2. 2 time basis and snapshots of network operations are real-time control room system employing modern concepts of not possible. Network operators use schematic operating system maintenance, system status monitoring and operating diagrams produced in a variety of forms decision tools for efficient management of control room targeted at the different levels of the control hierarchy processes. The transition from manual operations to (zone, district circle levels). automated operations follows a stepwise procedure. o Knowledge about the state of the network at any given time is limited. o Logs and asset records are many and are manually written and maintained at most control levels. Updating of the asset records to the present network status is manual and not an inherent feature of the process which leads to inconsistency of data between various locations. Moreover, the records become too fragmented and complex for a human mind to comprehend and make efficient conclusions out of it. o Customer Information System is largely unreliable Fig.3. Transition from manual operations to automated operations. due to paucity of information on the fault repair times and knowledge of crew activities leading to low III. INTEGRATED DISTRIBUTION AUTOMATION FOR confidence levels of consumers. INFORMATION MANAGEMENTB. Present Operating Environment A. Design Considerations for Integrated Distribution The present operations of utilities are hugely influenced by Automationthe ongoing restructuring of the power sector and regulatorypressures. The following key drivers are seen as influencing Distribution Automation is an umbrella concept thatthe utility operations: embraces all the real-time and operational functions for the o Greater emphasis on improving efficiency of distribution network. Within this umbrella, SCADA and operations Distribution Management applications (DMS) form the heart o Meeting regulatory requirements of the system which is then interfaced with other business o Striving to become customer centric processes to create a truly integrated utility. A typical o Timely revenue realization and reducing commercial integrated distribution automation system with following losses elements is shown in Fig.4: o Energy trading and sourcing of power from varied o Supervisory Control & Data Acquisition Systems sources to minimize cost of purchase and optimize (SCADA) operations. o Distribution Management System (DMS) o Geographical Information System (GIS)C. Need for Automation o Automatic Meter Reading System (AMR)The above factors influence a utility to automate operations. o Outage Management System (OMS)The utilities go in for automation to: o Communication Systems o Improve reliability and quality at optimum cost. o Billing and Business Process Automation o Improve their Customer Relationship Management o Enterprise Resource Planning (ERP) Systems (CRM). o Have better knowledge of network leading to optimum operations. o Be able to carry out load shedding intelligently instead of doing it in an ad-hoc manner. o Timely update data on actual system state/performance available to all decision makers (management, planners and operators). o Coordinate documentation and information on network assets. o Streamline business and operating processes. o Reduce losses - technical and commercial Fig.4. Integrated Automation SystemD. Transition Distribution utilities need to move from a distributed, The key design parameters for an integrated automationmanual intensive, paper based process relying on a few long system are:experienced, very senior staff to a central computer based o User interface response time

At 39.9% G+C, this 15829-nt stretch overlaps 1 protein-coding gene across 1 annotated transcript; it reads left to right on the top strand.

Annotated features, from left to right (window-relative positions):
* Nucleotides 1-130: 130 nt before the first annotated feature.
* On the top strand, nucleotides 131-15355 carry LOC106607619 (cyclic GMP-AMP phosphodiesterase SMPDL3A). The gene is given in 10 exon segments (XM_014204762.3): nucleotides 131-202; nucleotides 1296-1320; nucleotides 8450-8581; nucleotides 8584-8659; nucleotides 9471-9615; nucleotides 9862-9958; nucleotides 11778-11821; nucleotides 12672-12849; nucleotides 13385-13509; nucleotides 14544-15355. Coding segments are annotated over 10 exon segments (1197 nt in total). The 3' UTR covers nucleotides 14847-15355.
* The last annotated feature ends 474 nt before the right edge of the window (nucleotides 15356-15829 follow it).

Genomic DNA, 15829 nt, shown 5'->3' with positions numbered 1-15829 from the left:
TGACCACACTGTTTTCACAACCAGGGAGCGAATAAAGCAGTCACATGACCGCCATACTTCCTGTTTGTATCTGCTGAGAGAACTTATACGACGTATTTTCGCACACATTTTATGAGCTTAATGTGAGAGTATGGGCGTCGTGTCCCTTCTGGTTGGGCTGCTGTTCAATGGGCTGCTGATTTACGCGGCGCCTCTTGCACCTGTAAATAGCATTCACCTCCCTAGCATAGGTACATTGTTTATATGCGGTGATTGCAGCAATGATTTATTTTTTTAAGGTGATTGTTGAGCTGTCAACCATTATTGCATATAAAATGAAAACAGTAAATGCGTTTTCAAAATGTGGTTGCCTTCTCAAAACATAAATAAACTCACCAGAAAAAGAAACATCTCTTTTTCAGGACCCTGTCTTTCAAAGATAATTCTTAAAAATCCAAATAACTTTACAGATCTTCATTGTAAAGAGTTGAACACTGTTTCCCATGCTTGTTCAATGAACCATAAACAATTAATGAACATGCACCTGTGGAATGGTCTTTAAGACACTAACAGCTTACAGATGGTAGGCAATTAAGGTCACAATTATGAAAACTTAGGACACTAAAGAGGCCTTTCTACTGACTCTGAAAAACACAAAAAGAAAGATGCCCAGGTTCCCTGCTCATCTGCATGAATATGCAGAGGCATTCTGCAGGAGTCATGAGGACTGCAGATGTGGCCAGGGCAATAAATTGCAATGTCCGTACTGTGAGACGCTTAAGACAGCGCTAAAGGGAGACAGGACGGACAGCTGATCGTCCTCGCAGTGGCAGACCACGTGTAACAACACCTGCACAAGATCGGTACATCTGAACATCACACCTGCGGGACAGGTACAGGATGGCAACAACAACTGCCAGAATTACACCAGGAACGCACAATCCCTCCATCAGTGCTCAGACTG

3. 3 o Communication media (SCADA) and Distribution Management System (DMS) was o Type, frequency and quantity of data flow one such step. o Data flows between different elements of the A. SCADA/DMS Subsystems and Field Implementation SCADA/DMS network o RTU to Control Center communication In the first step, SCADA system was commissioned which o Hardware sizing (SCADA/DMS servers, RTU) integrated the monitoring and control of generation, o Scalability for future expansion transmission and distribution network. Today full monitoring o Data flows between SCADA/DMS and other IT and control is exercised up to the receiving stations, situated systems all over the REL distribution area. Intelligent Electronic The industry recommended best practices for distribution Devices (IEDs) such as numerical relays, digital tap-changers,system automation are: and energy meters of several makes have been successfully o All primary substations to be unmanned with central integrated for better post mortem analysis after an abnormal decision making processes occurrence. Visibility of all the network elements, like o Decision making based on real-time accurate and generation transmission and distribution at one place has consistent information greatly improved response and decision making during a o Remote control of all key field equipment devices contingency. Islanding scheme after grid failure and automatic o Selected distribution substations (11kV/415V) control load shedding scheme post islanding is implemented in the o Monitoring of all data required to support new SCADA system. contingency In the next step, REL implemented secondary SCADA o Monitoring of power system equipment with a set of network analysis applications which is termed o Remote monitoring of protective relay performance Distribution Management System (DMS). It involves automating Ring Main Units (RMUs) emanating from aB. SCADA/DMS Functionalities receiving station and ending in same or different primary The major functionalities of a SCADA/DMS are: substation (called Receiving Station). Refer Fig. 5. Each ring o Monitoring and Control of EHV and HV network approximately caters to 12 to 20 substations. The incoming o Distribution Network Power Flow: to execute real- and outgoing supplies at substation are controlled by RMUs time power flow studies for optimal switching which are basically switches or isolators. Around 800 such o Switching Procedure Management: to execute locations, out of a total of 5000 locations, had been earmarked switching orders and inverted switching orders for automation. The locations were chosen after careful study o Voltage and VAR Control: for optimal switching of of network configuration to derive maximum benefit on Capacitor banks and OLTC control investment and minimizing interruption to consumers. The o Outage Management System (OMS): to keep records 11kV RMUs or switches at these locations will ultimately be of forced and planned outages operated from remote. o Load shedding and restoration o Short Term Load Forecasting and Calculation of Quality Service Indices o Optimal Feeder Reconfiguration (OFR): for judicious network switching to reduce losses and voltage problems o Energy Balance: to give insight into the energy flow and losses in the network o Fault Location, Isolation and Service Restoration (FLISR): to determine the location of feeder faults and recommend actions to isolate the faulty sections and restore supply to the healthy sections of feeders. IV. AUTOMATION & INFORMATION MANAGEMENT AT Fig. 5. Typical Ring Main RELIANCE ENERGY LIMITED (REL), MUMBAI B. Fault Location, Isolation and Supply Restoration (FLISR) REL supplies power to 2.5 million consumers in thesuburban areas of Mumbai. The total load served is about FLISR is the most powerful and useful network application1400 MW. Mumbai enjoys the reputation of providing one of for REL which has helped in faster location, isolation of faultsthe most reliable power supplies to the consumers in the and supply restoration. The fault isolation and supplywhole country. To maintain high standards of availability and restoration procedure pre and post DMS is explained below.reliability, REL had been continuously introducing new i) Fault Isolation and Restoration before DMStechnologies in their network and processes. Commissioning implementationthe State of the art Supervisory Control and Data Acquisition Before DMS implementation, fault isolation was done by